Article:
“Iberia”, by Isaac Albéniz, is a masterpiece for the piano. Composed in 12 pieces that are separated evenly into four books, it takes nearly an hour and a half to perform. “La Fête-Dieu à Seville”, or ‘Corpus Christi in Seville’, ends the first book with an evocation of the that town’s annual festival, including processions and the marchers’ steps fading behind the church bells.
William Tyler’s music belongs to a long history of American guitarplaying, yet as the video for his “Portrait of Sarah” hints, this tradition may be more of an ideal than a reality.
Francisco Pereira’s work is hard to classify. Is it literature, poetry, or art? His book is a permutation of sixteen words, not all of which are unique, and his booth attempts to tell the history of writing in four discrete parts, from scrolls to iPads. But what can be said in sixteen words?
Editor Brian Howton was asked how he felt about the future of the book industry. Though a critic and not a businessman, and having no insight into the economics of publishing, he still has reasons to be confident.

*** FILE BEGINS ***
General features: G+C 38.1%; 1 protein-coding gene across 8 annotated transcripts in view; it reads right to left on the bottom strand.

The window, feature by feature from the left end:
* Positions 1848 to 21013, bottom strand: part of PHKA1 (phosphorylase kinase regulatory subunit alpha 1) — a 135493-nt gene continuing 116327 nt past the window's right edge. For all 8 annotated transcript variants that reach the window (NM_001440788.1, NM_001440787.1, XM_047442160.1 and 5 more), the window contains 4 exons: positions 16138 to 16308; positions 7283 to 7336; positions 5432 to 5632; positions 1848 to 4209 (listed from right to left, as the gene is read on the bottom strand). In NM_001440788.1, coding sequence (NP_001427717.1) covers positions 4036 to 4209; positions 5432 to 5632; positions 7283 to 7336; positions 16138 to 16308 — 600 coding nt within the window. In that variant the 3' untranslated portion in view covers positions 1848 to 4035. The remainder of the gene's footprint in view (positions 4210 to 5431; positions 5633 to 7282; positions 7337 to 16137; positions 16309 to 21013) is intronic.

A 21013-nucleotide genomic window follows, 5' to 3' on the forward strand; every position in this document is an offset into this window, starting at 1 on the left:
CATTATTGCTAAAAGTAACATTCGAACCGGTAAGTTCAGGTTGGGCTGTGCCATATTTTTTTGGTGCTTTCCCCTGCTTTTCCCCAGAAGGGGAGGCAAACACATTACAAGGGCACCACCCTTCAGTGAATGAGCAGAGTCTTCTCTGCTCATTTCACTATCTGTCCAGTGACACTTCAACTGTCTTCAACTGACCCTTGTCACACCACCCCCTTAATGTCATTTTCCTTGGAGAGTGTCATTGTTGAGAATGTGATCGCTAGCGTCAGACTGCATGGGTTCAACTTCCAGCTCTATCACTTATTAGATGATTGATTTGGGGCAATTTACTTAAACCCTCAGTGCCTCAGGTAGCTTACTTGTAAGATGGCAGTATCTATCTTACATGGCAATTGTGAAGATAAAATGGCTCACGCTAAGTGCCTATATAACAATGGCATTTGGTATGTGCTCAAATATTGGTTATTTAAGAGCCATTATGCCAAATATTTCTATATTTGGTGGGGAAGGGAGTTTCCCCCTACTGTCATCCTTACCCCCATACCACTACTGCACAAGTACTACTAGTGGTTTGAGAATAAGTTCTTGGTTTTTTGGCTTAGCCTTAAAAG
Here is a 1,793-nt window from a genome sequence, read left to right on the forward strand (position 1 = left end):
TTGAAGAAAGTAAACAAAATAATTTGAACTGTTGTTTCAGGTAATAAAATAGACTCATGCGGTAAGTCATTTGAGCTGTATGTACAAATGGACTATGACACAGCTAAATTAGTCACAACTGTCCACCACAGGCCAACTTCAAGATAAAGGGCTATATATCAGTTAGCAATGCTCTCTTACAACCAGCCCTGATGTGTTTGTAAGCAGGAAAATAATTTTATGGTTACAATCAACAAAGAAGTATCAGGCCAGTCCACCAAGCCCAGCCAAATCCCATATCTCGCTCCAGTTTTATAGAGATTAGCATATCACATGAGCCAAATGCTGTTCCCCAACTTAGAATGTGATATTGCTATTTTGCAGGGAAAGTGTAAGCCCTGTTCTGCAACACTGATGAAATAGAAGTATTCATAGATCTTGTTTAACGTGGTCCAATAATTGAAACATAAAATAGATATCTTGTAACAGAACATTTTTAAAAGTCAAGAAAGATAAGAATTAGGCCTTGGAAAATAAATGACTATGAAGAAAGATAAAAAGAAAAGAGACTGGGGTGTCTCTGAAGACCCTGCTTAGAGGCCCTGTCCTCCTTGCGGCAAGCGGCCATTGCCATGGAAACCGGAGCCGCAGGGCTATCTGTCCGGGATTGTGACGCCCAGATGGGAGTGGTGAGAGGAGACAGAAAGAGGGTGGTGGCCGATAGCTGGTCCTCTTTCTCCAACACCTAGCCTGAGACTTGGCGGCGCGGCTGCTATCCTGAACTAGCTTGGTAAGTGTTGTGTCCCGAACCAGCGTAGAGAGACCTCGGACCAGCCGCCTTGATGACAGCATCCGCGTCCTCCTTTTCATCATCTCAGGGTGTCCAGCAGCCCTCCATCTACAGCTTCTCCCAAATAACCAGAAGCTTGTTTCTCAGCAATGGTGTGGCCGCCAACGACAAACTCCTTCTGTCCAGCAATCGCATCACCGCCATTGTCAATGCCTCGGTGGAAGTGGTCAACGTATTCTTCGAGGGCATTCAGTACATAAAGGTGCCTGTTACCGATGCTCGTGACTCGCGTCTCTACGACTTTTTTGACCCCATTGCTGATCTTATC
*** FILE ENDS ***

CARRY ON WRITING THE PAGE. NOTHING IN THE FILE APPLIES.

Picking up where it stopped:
In the International Hall of the Frankfurt Book Fair is the Center for Politics, Literature, and Translation. Lining the walls of that stage are photographs of poets holding handmade signs, an expression of why they do poetry.
A costumed actor from the Gutenberg Museum demonstrates how to make a book and provides the opportunity for a slightly ranging, deranged meditation on the development of the art of bookmaking.
I don’t know enough about Neko Case to sell her on hype. One YouTube commenter raved ‘She doesn’t write songs, she writes life!’ That’s quite a statement. I don’t know about that. But I do know this song is awesome. And it has one of the best choruses ever. Check it out. “Night Still Comes” from her album The Worse Things Get, The Harder I Fight, The Harder I Fight, The More I Love You.
The dogs on main street howl ’cause they understand
If I could take one moment into my hands
Mister I ain’t a boy, no I’m a man
And I believe in a promised land
Will Self’s arguments for pessimism in New Statesman are less convincing than they are persuasive. Built from a sum of personal reflection, experience, and received wisdom, they amount to a best practice guide for how to live a life.
Stephin Merritt is an unstoppable music machine. In addition to his wellknown work with The Magnetic Field he has several sideprojects, one of which, Future Bible Heroes, has just released a new album, Partygoin’.